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Trump Encourages Russia to Hack Clinton's Emails; Ehud Barak on Israeli-Palestinian Relations; Israeli Government Responds to Barak Comments; France Focuses on Unity. Aired 2-2:30p ET
Aired July 27, 2016 - 14:00 ET
THIS IS A RUSH TRANSCRIPT. THIS COPY MAY NOT BE IN ITS FINAL FORM AND MAY BE UPDATED.
[14:00:03] WOLF BLITZER, CNN ANCHOR: And all night long, we'll be bringing you the latest from the Democratic National Convention. Our special
coverage continues right now.
CHRISTIANE AMANPOUR, CNN CHIEF INTERNATIONAL CORRESPONDENT: As Hillary Clinton makes history shattering that glass ceiling, her rival Donald Trump
calls on Russia to hack her e-mails. Former Defense Secretary Leon Panetta tells me he's now gone, quote, "Beyond the pale."
(BEGIN VIDEO CLIP)
LEON PANETTA, FMR SECRETARY OF DEFENSE: That kind of statement only reflects the fact that he truly is not qualified to be president of the
(END VIDEO CLIP)
AMANPOUR: And as France remembers its latest victims of terror, how the French media are taking a new and controversial stand.
Good evening everyone and welcome to the program. I'm Christiane Amanpour in London. Now he promises to, quote, "Make America Great Again." But
Donald Trump tonight stands accuse of compromising his loyalty to his own country and also seeming to engage in an attempted conspiracy against his
country with a foreign power.
In the words of my guest tonight, former CIA Director Leon Panetta. In an extraordinary television moment, Trump tonight invited Russia to hack into
the e-mails of Hillary Clinton and release them to the public, so affectively encouraging a foreign cyber attack on a whole new target. This
after the alleged Russian DNC hack.
Trump's astonishing move comes less than a day after Hillary Clinton made history officially becoming America's first female party nominee for
president. She made this virtual appearance on stage.
(BEGIN VIDEO CLIP)
HILLARY CLINTON, U.S. DEMOCRATIC PRESIDENTIAL NOMINEE: And I can't believe we just put the biggest crack in that glass ceiling yet. Thanks to you and
to everyone who's fought so hard to make this possible. This is really your victory. This is really your night.
And if there are any little girls out there who stayed up late to watch, let me just say, I may become the first woman president, but one of you is
next. Thank you all. I can't wait to join you in Philadelphia. Thank you.
(END VIDEO CLIP)
AMANPOUR: And to talk about Hillary verses Trump for president and also the dramatic new escalation of cyber threats, Leon Panetta joins me. He is
the former secretary of defense and the former CIA director.
AMANPOUR: Secretary Panetta, welcome to the program.
PANETTA: Nice to be with you, Christiane.
AMANPOUR: Secretary, the most extraordinary thing just happened. Donald Trump came on the air just moments ago to deny that Russia is trying to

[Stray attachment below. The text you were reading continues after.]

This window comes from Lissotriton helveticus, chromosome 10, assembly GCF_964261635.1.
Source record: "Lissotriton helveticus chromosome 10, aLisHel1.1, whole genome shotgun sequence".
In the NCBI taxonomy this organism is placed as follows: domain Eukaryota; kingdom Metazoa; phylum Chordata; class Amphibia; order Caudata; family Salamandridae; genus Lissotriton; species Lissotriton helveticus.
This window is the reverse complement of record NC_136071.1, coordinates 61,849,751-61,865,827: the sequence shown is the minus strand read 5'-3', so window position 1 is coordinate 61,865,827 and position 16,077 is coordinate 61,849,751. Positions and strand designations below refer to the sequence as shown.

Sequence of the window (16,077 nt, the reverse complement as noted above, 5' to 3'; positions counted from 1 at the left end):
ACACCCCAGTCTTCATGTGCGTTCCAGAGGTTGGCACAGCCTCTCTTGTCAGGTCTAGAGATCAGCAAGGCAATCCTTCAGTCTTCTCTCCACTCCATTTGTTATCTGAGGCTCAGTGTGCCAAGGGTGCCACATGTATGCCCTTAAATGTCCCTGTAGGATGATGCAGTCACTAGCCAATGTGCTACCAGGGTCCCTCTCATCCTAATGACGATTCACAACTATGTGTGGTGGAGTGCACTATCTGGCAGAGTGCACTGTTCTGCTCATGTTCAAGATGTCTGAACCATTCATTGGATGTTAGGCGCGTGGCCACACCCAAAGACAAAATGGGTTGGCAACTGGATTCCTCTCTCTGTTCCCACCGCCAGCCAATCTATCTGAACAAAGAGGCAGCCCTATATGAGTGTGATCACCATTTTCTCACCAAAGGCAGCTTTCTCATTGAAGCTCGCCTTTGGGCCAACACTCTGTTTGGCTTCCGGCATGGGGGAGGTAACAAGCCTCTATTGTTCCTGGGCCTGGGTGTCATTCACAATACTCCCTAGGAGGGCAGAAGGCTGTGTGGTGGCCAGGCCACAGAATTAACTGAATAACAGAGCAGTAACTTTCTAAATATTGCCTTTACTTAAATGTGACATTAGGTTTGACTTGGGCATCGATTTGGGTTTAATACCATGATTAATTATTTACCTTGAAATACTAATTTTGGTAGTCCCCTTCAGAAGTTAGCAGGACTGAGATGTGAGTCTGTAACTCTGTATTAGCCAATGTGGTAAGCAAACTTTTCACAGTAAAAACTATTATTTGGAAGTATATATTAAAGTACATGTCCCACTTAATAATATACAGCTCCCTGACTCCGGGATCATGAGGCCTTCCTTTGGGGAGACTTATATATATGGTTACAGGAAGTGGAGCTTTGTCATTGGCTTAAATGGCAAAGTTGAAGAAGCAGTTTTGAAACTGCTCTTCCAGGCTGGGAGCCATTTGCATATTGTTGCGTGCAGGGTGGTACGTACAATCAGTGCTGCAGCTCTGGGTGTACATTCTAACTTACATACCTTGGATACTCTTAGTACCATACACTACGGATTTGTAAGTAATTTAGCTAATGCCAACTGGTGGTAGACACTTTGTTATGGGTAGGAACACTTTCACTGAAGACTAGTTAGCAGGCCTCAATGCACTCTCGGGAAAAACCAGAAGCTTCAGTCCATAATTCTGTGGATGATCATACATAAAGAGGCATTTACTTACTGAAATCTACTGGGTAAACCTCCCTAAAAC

help him. Obviously the Kremlin has denied that they are interfering or had anything to do with the hack. But Donald Trump looked straight into
the of the barrel of the camera and he actually said this to Russia. Take a listen.
(BEGIN VIDEO CLIP)
DONALD TRUMP (R), PRESIDENTIAL NOMINEE: Russia, if you're listening, I hope that you're able to find the 30,000 e-mails that are missing. I think
you will probably be rewarded mightily by our press. Let's see if that happens.
(END VIDEO CLIP)
AMANPOUR: So he was referring to the missing Hillary Clinton e-mails allegedly. What do you make of that?
PANETTA: I find those kinds of statements to be totally outrageous. Because you've got now a presidential candidate who is in fact asking the
Russians to engage in American politics. And I just think that that's beyond the pale. There are a lot of concerns I have with his qualities of
leadership, or lack thereof, and I think that kind of statement only reflects the fact that he truly is not qualified to be President of the
AMANPOUR: But beyond that, I mean, in any other presidential campaign, that very notion of asking for foreign government help, isn't that -- I
mean, does that border on legality? Is that OK according to American election policy or just American law?
PANETTA: Well, I don't know about the legalities of this issue and what is involved in terms of the laws that we have in place, but just from a pure
position of common sense, no presidential candidate who's running to be President of the United States ought to be asking a foreign country,
particularly Russia, to engage in hacking or intelligence efforts to try to determine what the Democratic candidate may or may not be doing.
[14:05:10] This just is beyond my own understanding. The responsibilities that candidates have to be loyal to their country and to their country
alone, not to reach out to somebody like Putin and Russia and try to engage them in an effort to try to, in effect, conduct a conspiracy against
This is just -- again I think it just reflects the irresponsibility of Donald Trump in the way that he focuses on the job of President of the
United States. He just doesn't understand the implications that that job involves, particularly with regards to the rest of the world.
AMANPOUR: Can I ask you a substantive policy question of U.S.-Russia relations right now? You know that the Obama administration has tried to